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Final Course Reflection

The Blended Learning Environments course was both a review and a wave of new ideas.  Below is my final course presentation followed by my written reflection on a semester of learning.

Three years prior, immediately following my internship year at Byron High School, I took Jen Hegna's Online Learning course.  The course was taught over the summer and 90% online.  It was a predecessor to what would eventually morph into this Blended Learning Environments course.  At the time, it served as deeper training in digital tools like Moodle and introduced me to a variety of ways to ask deeper questions and encourage collaboration in the digital environment.  It also provoked deeper research and reflection on best practice teaching and curriculum design in general, not just online.

In this course, the same general themes continued, but I had changed in three years of teaching.  Before, I was just launching a project-based Stats courses, and now I am on the 6 iterations past.  Before, our only credit recovery option was having students retake a class, and now students work in a multi-course environment.  Before, the ideas of mastery-based learning sounded appealing, and now every course I teach uses reassessment and a growth mindset around learning at the core.  While taking this course, the readings were not crazy new ideas, but instead re-training and a chance to pause and reflect.  In some areas, I have many improvements remaining to meet the ideals captured in the course writings.  In other areas, I found myself challenging the best practice literature based on my experience with Byron students.

One of the areas I currently struggle with is curriculum.  There are many things curriculum designers think about to build a high quality product, and yet I have not found external curriculum to be effective in my classroom.  Instead, I build it all from the ground up where I can understand its purpose, see how students interact with it, and revise in real time.  The last part, constant revision, is a huge time-sink.  Given only 24 hours in a day, my need to revise means cutting out other things.  I cut out multiple pathways and modalities from many lessons in order to achieve a best lesson with feedback over time.  In that process, I can make some old resources available as optional tools for students if I think they might help someone, thus introducing extra pathways over time, but I never start that way.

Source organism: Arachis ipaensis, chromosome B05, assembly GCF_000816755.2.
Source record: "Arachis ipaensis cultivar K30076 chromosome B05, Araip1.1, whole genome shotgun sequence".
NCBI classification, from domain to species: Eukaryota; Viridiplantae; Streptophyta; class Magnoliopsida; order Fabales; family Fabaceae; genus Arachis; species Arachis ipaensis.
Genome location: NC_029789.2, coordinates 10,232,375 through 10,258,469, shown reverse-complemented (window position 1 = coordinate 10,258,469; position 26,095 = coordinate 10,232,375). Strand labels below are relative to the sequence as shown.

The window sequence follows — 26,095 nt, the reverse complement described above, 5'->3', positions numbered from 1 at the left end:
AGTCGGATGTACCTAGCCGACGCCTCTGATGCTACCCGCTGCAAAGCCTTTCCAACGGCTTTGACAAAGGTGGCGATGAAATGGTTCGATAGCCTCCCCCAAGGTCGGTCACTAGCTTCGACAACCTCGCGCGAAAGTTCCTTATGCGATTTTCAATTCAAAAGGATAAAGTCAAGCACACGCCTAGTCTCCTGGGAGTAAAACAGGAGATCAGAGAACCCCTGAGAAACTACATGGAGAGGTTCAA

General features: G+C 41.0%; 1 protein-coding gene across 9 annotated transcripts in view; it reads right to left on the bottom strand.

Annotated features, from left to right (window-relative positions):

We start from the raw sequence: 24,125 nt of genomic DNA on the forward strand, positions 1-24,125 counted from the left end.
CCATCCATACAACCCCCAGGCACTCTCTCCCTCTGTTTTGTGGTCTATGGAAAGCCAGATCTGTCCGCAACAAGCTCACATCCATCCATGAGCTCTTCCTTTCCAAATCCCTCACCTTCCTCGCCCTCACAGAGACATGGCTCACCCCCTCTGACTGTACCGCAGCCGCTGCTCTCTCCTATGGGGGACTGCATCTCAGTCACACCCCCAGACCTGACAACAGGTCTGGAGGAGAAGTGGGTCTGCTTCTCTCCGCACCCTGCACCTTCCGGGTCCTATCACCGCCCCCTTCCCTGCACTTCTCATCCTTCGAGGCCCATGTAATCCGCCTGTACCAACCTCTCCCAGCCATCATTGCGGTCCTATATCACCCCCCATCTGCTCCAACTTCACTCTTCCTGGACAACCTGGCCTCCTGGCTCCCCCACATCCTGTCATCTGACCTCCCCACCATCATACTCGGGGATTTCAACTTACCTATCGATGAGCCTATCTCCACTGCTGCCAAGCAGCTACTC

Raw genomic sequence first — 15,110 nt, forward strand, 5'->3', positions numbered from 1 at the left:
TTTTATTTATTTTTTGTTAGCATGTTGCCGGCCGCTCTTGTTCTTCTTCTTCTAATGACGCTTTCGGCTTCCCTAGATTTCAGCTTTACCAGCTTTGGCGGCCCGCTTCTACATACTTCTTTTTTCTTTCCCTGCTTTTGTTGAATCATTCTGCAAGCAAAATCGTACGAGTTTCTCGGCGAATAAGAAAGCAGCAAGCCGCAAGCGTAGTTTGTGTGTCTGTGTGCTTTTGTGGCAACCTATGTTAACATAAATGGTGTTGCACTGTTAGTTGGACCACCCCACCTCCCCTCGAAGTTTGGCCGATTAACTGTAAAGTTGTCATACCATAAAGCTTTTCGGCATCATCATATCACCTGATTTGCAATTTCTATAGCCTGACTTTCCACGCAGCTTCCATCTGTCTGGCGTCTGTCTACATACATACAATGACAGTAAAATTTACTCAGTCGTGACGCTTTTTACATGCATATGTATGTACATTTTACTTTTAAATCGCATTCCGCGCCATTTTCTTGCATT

On the other end of the spectrum, I like to design to the "edges", to come up with learning experiences that offer choice within in order to provide different students with different experiences.  Projects that are open in topic but specific in process allow me to still instruct and assess on clear course goals while letting students have fun with the content or experiences they choose.

This class also helped me reflect on my thinking process in course design.  The assignments were structured so that each week, after reading relevant support material, I would work on a small piece of the design of a course.  This linear process was appropriate when paired with a course.  However, I typically design in a more cyclical manner, setting objectives, moving to assessments, creating content, and then going back to the objectives and assessments and revising so it all makes a coherent story.  To some, this process may seem flawed, since curriculum should serve objectives, not the other way around.  At the highest level, this is true, but lower level objectives need to move around and adjust to make sure the student learning experience is taking precedence over arbitrary substandards, especially if those were initially written by the teacher.  I reassess how important various objectives really are to the student and course and adjust as necessary.  My greatest goal in a course is not mastery of each learning target, but appreciation for the topic as a whole that leads a student towards lifelong learning and growth.

By the end of this course, I found myself once again thinking about the big questions that drove me into teaching and how to address the problems that I am now starting to understand.  There are significantly better models for doing school than our district uses as a whole or I use as an individual teacher with my students.  Though exhausting, this course put this quest back at the front of my mind moving forward.

Flickr Photo by Lori Greig, "this is far from over".
Downloaded from on July 20, 2014.